White Belt is the New Black

gucci belt

Now that’s a white belt I could wear all the time.

White belt is probably the most trying time for most students even though the upper belts are full of complicated techniques and memorization. It’s doubly trying if you’re an adult in a class full of spazzy little kids and awkward teenagers who actually say “ki-yahp” when they ki-yahp. Being a white belt is like being a freshman in high school or college. Everything is new, the instructors are intimidating, and your body behaves like a clumsy newborn calf. You’re on information overload, and it takes months or even years for the muscle memory of your body to catch up with the cognitive understanding of your mind. Doing the same basic movements over again can be pretty boring, so it’s up to the student to dig deeper and find ways to improve and refine them.
Not knowing what the hell you’re doing is more uncomfortable than control-top pantyhose. I experienced a career change a few years ago and am just now feeling confident and well-versed in my new profession. If you grew up in the 1980s you learned that if you said “I don’t know” you’d get doused in a bucket of Nickelodeon slime. Admitting you’re lost or you’re scared or you lack confidence is a rejection of our collective cultural worship of American bravado.
 
The great thing about being a white belt IS the fact that you don’t know what the hell you’re doing. Your mind is open and your heart is humbled and ready for learning. You pay close attention to the new information you’re receiving and pour your efforts into practicing your new craft. I see this passion in a coworker who wants to be in the same role as me and my colleagues after she completes her education. She is hungry, enthusiastic and reminds me of what I like about my profession when I’ve become jaded and complacent.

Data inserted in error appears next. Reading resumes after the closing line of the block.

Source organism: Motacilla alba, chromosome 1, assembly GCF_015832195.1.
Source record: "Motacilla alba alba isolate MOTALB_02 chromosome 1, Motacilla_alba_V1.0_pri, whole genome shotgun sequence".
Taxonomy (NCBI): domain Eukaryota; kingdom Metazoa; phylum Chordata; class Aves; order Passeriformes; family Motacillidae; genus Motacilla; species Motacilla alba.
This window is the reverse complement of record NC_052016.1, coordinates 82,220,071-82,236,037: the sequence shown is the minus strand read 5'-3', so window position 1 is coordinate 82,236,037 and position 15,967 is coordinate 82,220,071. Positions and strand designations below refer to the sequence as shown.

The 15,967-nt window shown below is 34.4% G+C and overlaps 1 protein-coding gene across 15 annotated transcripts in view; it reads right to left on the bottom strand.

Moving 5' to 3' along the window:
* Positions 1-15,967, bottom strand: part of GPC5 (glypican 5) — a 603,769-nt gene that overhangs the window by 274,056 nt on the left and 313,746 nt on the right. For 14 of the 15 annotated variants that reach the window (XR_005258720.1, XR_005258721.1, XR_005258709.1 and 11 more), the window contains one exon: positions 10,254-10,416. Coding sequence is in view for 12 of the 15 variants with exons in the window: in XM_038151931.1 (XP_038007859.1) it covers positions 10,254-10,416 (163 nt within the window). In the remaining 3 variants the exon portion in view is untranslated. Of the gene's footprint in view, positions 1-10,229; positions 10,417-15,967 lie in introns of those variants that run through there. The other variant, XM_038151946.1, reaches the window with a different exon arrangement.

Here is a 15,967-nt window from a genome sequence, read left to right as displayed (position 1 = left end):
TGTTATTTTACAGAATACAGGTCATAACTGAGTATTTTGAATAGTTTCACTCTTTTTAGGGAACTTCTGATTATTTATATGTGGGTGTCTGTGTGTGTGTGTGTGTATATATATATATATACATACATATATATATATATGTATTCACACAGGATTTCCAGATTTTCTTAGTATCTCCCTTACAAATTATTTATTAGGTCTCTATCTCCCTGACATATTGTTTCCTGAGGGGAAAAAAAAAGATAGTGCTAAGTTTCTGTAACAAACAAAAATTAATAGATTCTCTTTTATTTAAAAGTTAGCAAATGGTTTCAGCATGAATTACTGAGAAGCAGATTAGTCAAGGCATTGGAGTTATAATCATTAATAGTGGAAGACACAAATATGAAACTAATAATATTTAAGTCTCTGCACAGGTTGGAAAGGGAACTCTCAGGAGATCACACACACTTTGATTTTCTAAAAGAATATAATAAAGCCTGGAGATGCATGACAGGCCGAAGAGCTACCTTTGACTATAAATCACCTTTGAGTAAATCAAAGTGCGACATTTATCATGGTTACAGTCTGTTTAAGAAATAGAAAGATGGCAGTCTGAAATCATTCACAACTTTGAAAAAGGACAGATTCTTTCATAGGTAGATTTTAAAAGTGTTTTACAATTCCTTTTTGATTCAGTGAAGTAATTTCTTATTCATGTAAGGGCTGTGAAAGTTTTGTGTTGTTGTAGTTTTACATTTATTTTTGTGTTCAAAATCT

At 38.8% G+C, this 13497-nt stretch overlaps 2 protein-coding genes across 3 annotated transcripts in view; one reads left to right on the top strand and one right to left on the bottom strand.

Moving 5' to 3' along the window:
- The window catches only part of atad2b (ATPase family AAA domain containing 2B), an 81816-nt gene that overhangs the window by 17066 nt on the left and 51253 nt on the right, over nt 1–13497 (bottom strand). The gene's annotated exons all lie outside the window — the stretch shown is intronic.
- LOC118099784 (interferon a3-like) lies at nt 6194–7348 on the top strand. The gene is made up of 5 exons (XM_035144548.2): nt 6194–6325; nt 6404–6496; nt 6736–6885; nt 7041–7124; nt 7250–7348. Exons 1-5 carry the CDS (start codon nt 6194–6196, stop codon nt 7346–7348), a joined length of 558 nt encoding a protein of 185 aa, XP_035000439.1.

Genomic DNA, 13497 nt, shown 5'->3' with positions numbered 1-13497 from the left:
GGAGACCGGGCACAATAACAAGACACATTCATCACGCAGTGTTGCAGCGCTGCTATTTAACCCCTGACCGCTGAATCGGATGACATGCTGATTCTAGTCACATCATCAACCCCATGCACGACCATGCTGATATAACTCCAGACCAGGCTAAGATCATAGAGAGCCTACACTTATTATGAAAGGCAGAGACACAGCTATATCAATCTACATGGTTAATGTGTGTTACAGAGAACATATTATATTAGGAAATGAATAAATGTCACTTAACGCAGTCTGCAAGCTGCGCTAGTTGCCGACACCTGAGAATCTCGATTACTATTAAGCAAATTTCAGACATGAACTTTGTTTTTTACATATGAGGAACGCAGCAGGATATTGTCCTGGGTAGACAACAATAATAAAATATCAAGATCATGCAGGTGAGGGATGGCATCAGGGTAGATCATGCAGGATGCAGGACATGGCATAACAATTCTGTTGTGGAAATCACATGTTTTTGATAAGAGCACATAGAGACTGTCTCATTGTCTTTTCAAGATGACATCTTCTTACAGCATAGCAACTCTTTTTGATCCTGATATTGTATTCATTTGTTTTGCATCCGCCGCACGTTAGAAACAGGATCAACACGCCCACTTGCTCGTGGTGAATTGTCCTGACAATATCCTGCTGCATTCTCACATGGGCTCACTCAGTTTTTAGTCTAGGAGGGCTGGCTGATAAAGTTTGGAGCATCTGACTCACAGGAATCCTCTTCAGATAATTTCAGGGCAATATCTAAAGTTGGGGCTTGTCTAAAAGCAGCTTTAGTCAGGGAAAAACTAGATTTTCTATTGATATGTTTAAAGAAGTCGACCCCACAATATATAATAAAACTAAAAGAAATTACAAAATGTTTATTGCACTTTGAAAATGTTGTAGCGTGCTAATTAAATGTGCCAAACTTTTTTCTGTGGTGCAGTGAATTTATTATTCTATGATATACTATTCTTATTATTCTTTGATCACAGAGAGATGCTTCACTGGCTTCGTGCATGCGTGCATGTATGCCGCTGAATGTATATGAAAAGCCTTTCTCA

At the beginning of each year my taekwondo instructors spend a few weeks revisiting the basics. We meticulously and repetitively work our way through kicks, blocks, strikes, and stances the way one might do with a group of white belts. My greater knowledge and skill is met with the patience and curiosity of a new student. Incidentally I tore my rotator cuff doing a low block during one of these “back to basics” classes. Nonetheless I look forward to our time of revisiting and refining our foundation. Perhaps I’ll rip my right shoulder so I’ll be even.
I’ve held up the facade of accomplished independent professional for so many years that it’s a no brainer. While embracing the Black Belt Mindset of confidence and grace can enhance our lives it’s dangerous to forget where we came from. Even though I’m advancing in my taekwondo practice my inner white belt gently reminds me to relax into the role of student and forgive myself for not being perfect. It’s refreshing to scrub off my makeup, slip into a clean dobok, and smile at the fact that I still have so much to learn.
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2 thoughts on “White Belt is the New Black

  1. Pingback: The Jyo Kyo Neem’s On You: First Days as a Black Belt | Little Black Belt

  2. Pingback: Don’t Forget Where You Came From | Little Black Belt

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